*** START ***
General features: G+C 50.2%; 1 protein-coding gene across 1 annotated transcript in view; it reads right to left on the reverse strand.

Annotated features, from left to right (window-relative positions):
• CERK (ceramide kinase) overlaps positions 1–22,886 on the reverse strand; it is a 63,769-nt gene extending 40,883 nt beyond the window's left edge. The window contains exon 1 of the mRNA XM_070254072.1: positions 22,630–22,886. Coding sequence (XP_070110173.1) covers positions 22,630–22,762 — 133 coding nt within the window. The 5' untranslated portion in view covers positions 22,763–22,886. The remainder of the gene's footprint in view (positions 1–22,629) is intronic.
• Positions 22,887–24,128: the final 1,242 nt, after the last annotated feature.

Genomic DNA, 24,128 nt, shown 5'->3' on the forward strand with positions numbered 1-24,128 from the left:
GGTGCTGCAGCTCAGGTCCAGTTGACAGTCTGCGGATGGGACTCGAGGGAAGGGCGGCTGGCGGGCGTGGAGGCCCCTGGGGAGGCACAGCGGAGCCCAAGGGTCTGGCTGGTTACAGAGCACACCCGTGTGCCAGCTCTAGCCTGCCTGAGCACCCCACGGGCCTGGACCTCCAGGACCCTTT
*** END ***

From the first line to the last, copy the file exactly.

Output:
General features: G+C 50.2%; 1 protein-coding gene across 1 annotated transcript in view; it reads right to left on the reverse strand.

Annotated features, from left to right (window-relative positions):
• CERK (ceramide kinase) overlaps positions 1–22,886 on the reverse strand; it is a 63,769-nt gene extending 40,883 nt beyond the window's left edge. The window contains exon 1 of the mRNA XM_070254072.1: positions 22,630–22,886. Coding sequence (XP_070110173.1) covers positions 22,630–22,762 — 133 coding nt within the window. The 5' untranslated portion in view covers positions 22,763–22,886. The remainder of the gene's footprint in view (positions 1–22,629) is intronic.
• Positions 22,887–24,128: the final 1,242 nt, after the last annotated feature.

Genomic DNA, 24,128 nt, shown 5'->3' on the forward strand with positions numbered 1-24,128 from the left:
GGTGCTGCAGCTCAGGTCCAGTTGACAGTCTGCGGATGGGACTCGAGGGAAGGGCGGCTGGCGGGCGTGGAGGCCCCTGGGGAGGCACAGCGGAGCCCAAGGGTCTGGCTGGTTACAGAGCACACCCGTGTGCCAGCTCTAGCCTGCCTGAGCACCCCACGGGCCTGGACCTCCAGGACCCTTT